News & Opinion

Small-town kid lives big-time dream

U.S. Amateur champion Andy Ogletree’s hometown is straight out of a Norman Rockwell painting

PINEHURST, N.C. – U.S. Amateur champion Andy Ogletree’s hometown is straight out of a Norman Rockwell painting. Little Rock, Miss., is so small – population less than 2,000 – that it is an unincorporated community out in the country, with no stoplight, its post office housed in a trailer and its gas station featuring a seafood buffet on Friday nights.

“Yeah, food is incredible,” said Ogletree, who recommends the fried catfish and the boiled shrimp at Chesney’s Grocery.

Andy Ogletree wins the Havemeyer Trophy after he defeated John Augenstein for the U.S. Amateur title at Pinehurst (N.C.) Resort.

Andy Ogletree wins the Havemeyer Trophy after he defeated John Augenstein for the U.S. Amateur title at Pinehurst (N.C.) Resort.

Ogletree, a 21-year-old senior at Georgia Tech, overcame a 4-down deficit after five holes at Pinehurst No. 4 in the scheduled 36-hole final, but rallied in the afternoon session at Pinehurst No. 2 to defeat John Augenstein, 2 and 1, in an All-American finale (scores).

Ogletree may have grown up in rural Mississippi, some 80 miles east of Jackson, but his father, Jim, built a practice area in the family’s yard replete with a bunker and greens where young Andy eventually could hit 200-yard shots.

“It was always a chore as kids to cut the green,” Ogletree said.

The practice area also included a floodlight. Under the tutelage of Jimmy Gamblin, the PGA professional at Northwood Country Club in Meridian, Ogletree developed a game that attracted college coaches. Bruce Heppler, the men’s coach at Georgia Tech, still remembers the first time he saw Ogletree, at an AJGA tournament in Georgia as a 15-year-old sophomore in high school.

“They put all 120 kids off the first tee – you can stand there and watch the whole field tee off – and this little old redhead comes up. He’s got the whole horn-rimmed glasses, and he looks like he’s smart and a nerd, and I’m going, There’s my guy,” Heppler said. “He pipes it down the middle, he won the tournament, and I’ve been all-in ever since.”

Like Mr. Smith going to Washington, Ogletree, whose father owns a Piggly Wiggly grocery and whose mother is a first-grade teacher, went off to the big city of Atlanta and Georgia Tech, where he became all-Atlantic Coast Conference golfer this season. His breakthrough this summer was winning the Monroe Invitational. But at No. 120 in World Amateur Golf Ranking as of Aug. 14, he likely had to run the table to earn a spot on the U.S. Walker Cup team.

“I guess you could say I didn’t think I had a chance when I got here, but after Saturday afternoon [semifinal victory], I thought I did because my swing felt good again,” Ogletree said.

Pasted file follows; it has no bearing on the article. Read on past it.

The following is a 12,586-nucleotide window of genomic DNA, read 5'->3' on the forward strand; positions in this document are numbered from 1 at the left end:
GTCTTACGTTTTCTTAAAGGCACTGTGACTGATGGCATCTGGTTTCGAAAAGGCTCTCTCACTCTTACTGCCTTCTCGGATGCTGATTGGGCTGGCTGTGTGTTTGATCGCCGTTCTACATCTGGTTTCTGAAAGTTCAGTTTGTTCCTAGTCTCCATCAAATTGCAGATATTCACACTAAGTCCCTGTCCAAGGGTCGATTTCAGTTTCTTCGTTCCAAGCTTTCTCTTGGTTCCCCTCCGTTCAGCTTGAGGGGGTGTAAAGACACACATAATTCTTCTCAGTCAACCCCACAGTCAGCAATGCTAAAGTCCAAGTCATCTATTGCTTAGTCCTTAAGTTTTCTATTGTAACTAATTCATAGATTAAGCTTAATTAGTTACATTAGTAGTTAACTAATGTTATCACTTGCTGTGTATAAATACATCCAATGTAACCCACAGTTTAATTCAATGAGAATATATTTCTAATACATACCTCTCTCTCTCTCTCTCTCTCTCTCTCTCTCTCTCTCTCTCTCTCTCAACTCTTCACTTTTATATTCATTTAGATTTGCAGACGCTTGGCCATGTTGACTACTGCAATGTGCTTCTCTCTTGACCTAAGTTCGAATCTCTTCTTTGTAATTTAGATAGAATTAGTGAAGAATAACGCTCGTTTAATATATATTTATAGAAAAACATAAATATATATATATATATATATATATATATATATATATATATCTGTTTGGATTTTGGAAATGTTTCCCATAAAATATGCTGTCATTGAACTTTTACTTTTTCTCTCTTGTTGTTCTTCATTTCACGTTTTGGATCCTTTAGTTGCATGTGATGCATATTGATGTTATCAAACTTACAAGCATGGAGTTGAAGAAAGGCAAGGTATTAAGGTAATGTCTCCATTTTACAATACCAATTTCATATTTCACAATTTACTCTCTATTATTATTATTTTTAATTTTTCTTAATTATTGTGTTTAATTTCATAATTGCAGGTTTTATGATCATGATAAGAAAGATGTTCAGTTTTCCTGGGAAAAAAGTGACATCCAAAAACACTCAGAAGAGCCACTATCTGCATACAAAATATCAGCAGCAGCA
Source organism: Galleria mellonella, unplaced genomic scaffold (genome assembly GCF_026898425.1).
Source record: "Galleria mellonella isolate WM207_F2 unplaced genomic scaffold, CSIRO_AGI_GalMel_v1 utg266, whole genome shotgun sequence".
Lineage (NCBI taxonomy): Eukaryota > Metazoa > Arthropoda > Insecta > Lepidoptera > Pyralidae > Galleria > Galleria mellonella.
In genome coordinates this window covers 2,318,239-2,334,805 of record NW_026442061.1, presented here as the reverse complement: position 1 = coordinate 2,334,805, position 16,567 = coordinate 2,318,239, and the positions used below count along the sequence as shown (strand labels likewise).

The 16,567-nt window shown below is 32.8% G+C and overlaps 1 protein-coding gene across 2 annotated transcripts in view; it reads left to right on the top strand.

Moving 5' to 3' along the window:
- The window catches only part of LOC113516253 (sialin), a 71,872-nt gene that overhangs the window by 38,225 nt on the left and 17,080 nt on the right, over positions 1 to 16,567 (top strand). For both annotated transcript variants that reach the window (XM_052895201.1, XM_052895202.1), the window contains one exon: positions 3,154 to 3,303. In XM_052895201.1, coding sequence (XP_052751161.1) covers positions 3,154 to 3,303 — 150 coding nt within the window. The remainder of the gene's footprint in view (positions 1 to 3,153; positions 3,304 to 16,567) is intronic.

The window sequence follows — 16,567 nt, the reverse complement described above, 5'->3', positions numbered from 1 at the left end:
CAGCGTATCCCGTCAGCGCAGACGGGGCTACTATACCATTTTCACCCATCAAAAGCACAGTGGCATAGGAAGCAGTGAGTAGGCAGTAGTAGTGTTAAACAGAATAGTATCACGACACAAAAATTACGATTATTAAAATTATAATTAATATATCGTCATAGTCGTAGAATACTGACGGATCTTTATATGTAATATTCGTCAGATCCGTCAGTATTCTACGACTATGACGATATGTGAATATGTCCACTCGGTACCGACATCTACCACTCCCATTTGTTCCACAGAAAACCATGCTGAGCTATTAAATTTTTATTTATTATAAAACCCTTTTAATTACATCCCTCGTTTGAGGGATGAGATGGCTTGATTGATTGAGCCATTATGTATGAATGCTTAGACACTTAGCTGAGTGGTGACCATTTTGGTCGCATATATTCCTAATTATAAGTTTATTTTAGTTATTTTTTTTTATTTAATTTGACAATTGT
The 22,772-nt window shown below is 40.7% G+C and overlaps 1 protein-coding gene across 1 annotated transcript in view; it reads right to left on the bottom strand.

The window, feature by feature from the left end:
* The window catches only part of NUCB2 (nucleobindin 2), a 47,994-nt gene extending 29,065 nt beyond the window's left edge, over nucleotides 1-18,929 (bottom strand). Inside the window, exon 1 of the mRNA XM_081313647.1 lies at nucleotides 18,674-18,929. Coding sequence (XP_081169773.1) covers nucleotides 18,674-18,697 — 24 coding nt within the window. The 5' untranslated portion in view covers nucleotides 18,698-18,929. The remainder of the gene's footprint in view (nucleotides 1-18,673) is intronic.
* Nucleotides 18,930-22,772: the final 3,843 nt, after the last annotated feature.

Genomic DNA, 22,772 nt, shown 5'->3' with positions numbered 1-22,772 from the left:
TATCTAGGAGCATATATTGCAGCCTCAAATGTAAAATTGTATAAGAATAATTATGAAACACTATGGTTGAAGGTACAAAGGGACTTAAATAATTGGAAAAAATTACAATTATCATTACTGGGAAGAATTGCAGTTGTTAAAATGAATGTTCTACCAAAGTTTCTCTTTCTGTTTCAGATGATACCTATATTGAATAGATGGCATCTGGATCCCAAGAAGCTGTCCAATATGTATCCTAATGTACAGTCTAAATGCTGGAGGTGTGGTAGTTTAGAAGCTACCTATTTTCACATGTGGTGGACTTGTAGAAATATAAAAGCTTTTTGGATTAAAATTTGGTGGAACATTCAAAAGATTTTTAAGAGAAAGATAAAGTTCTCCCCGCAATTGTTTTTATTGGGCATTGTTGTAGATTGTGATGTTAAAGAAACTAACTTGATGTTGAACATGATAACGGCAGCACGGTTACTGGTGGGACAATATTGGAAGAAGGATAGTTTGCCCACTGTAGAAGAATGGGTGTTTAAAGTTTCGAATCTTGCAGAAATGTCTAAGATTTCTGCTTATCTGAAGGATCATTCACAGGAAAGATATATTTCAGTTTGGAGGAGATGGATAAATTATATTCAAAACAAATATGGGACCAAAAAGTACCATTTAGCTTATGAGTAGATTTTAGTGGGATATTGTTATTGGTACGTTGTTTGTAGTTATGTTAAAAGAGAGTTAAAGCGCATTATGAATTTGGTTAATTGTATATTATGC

Nor did he chase it. Ogletree skipped the Western Amateur a few weeks ago to attend the Neshoba County Fair, nicknamed “Mississippi’s Giant House Party.” He has made his way in the big city, but he still loves coming home.

“For us, it’s a huge family reunion and it’s the time that all our families get together and they stay for a week,” said Jim Ogletree, noting that 40 extended family members participated.

That week proved to be a reset for Ogletree, who survived nine rounds in seven days to be champion. But on the first 18 at Pinehurst No. 4, Augenstein, a Vanderbilt senior and match-play specialist with a 17-3-1 record in singles since spring 2017, built a 4-up lead after five holes and shot a course-record 5-under 65. Ogletree cut the deficit to 2 down with a birdie at 18 to take some momentum into the afternoon round at Pinehurst No. 2. He tied the match at the 31st hole, took the lead one hole later, and made a clutch up-and-down par from the left greenside bunker to halve the 34th hole of the match.

Ogletree always has been known for driving it long and straight and being precise with his irons, but his short game was lacking. Through hard work and tenacity, Ogletree has made great strides. Asked where his bunker shot would have ended up nine months ago, before Heppler gave him some tough love about what he needed to do to improve, Ogletree said, “Either long or short. It wouldn’t have been where it was, probably.”

One hole later, after Augenstein took four putts at the par 3 17th, Ogletree hugged the Havemeyer Trophy. If tradition holds true – and there’s no reason to expect that it will not – as the reigning U.S. Amateur champion, the small-town kid likely will be paired with reigning Masters champion Tiger Woods for the first two rounds of the Masters. Ogletree also secured a spot on the Walker Cup team that will travel to Royal Liverpool in Hoylake, England, for the Sept. 7-8 match. From Little Rock to Royal Liverpool.

Only one problem: Ogletree doesn’t have a passport.

“Oh, that’s not good,” he said. “I’m glad you reminded me.”

The USGA is already on the case, so Mr. Ogletree can go to England.

Adam Schupak has written about golf since 1997 for the likes of Golfweek, and The New York Times. He is the winner of the National Sports Media Association's "Golf Article of 2017," and the author of Deane Beman: Golf's Driving Force. Email:; Twitter: @adamschupak